How does one scan a 21-foot scroll from the 15th century? Carefully, in short sections which are then digitally stitched together to form a whole representation of the original. This was my task over the past few workdays. Adding to the challenge was some significant damage and fading to the original and while every effort was made to preserve the colouring of the original artifact, I also chose to adjust the contrast in an effort to make some of the faded text passably readable on the screen.
Using our large format scanner (TTI/Betterlight) the scroll was placed on the deck, under glass. The weight of the glass holds the scroll flat and still during each eight-and-a-half minute scan. Weights (copper coated lead pellets enclosed in cotton) were placed behind the scroll that extended past the glass so that it would not roll off the deck. After each scan, the glass was lifted and the scroll re-positioned for the next scan. In total there were 13 scans of the front of the scroll and one to capture the text on the reverse at the foot of the scroll (seen in the photo above). The original scroll is comprised of “9 membranes [of parchment] attached by glue” and they vary slightly in size, here’s a detail showing one of the seams:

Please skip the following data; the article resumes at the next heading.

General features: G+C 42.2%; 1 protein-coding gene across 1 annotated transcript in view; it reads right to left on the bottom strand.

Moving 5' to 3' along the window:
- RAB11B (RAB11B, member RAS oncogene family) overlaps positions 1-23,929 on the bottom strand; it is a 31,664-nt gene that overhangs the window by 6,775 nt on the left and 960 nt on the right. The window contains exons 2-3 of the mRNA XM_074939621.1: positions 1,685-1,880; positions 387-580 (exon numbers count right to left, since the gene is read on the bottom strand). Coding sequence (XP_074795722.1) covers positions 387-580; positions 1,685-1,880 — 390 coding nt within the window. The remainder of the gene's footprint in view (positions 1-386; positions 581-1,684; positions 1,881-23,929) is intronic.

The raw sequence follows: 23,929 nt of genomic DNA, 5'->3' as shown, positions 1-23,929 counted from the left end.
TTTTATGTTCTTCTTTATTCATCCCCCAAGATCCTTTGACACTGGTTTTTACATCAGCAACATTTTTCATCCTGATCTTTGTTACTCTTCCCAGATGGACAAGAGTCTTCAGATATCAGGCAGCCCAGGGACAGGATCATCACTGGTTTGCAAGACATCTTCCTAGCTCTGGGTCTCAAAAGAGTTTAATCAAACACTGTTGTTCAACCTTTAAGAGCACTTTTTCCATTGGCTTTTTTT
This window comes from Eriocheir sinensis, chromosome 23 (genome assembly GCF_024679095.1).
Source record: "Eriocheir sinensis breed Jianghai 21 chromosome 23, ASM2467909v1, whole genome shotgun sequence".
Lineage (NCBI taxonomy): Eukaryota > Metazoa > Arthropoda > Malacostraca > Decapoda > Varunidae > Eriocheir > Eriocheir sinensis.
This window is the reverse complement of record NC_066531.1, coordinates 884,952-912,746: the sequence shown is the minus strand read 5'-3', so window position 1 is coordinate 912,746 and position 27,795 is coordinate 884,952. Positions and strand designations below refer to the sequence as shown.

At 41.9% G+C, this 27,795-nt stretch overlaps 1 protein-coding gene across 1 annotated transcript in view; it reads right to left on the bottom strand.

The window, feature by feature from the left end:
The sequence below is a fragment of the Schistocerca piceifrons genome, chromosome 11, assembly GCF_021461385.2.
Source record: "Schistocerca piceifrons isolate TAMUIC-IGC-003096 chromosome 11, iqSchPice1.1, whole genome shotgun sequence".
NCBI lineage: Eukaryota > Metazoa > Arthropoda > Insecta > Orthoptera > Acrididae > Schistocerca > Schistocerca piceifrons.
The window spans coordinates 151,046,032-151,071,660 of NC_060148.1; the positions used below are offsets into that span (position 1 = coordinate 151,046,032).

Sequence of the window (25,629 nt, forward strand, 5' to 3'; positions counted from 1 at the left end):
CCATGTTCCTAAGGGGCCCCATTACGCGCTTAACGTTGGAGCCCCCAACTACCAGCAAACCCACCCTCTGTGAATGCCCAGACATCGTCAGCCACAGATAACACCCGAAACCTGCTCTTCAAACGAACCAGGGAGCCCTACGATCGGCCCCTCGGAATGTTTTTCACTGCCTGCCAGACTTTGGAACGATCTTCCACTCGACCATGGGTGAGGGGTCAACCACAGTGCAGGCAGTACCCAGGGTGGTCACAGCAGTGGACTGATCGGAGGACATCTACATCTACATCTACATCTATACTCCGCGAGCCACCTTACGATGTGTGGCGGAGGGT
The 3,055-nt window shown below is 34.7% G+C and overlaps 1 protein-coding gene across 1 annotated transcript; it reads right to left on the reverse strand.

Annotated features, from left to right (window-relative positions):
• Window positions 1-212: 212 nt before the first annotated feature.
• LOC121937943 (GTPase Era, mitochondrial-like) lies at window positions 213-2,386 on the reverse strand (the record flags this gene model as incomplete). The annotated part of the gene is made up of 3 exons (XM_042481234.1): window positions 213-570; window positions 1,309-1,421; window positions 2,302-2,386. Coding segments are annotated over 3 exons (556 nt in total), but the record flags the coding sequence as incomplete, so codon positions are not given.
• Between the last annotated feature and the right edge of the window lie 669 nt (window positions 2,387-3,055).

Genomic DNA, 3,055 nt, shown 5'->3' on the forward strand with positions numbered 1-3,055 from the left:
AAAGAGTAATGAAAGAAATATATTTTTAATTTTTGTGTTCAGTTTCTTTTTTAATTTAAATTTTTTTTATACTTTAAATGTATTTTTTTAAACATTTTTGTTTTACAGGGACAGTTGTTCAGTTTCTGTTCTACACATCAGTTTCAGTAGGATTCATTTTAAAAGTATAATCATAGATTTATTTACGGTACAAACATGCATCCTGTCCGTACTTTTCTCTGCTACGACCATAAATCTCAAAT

Once the scans were complete, the stitching began, piece by piece…
After pieces were stitched the colour bars were removed from the image and the white spaces replaced with black. The final stitched artifact is a huge 600 dpi TIFF of 2.3 GB, in this image you can see it at 1.9% of full size. You’ll note that there is an overall curve due to the way the software stitches the pieces together (in part due to the unevenness of the original) and you can also see the damage in the latter part of the scroll. The end piece is the verso scan which was tacked on to the end.
All told this piece took about 8 hours to complete: two hours to set up the scanning (physically and software settings), three and a half hours of scan time, and the remainder for stitching and tidying the images digitally.
The full size finished scans are beautifully clear however, and will definitely save on further wear and tear of the original:
The original is held in the UVic Libraries Special Collections and Archives. It is now available for viewing in sections online: English Pre-Reformation Genealogical Roll.
For more detail about the object: Genealogical Roll of English Kings and Events from Ethelbert to Henry VI, England (Canterbury), s. XV2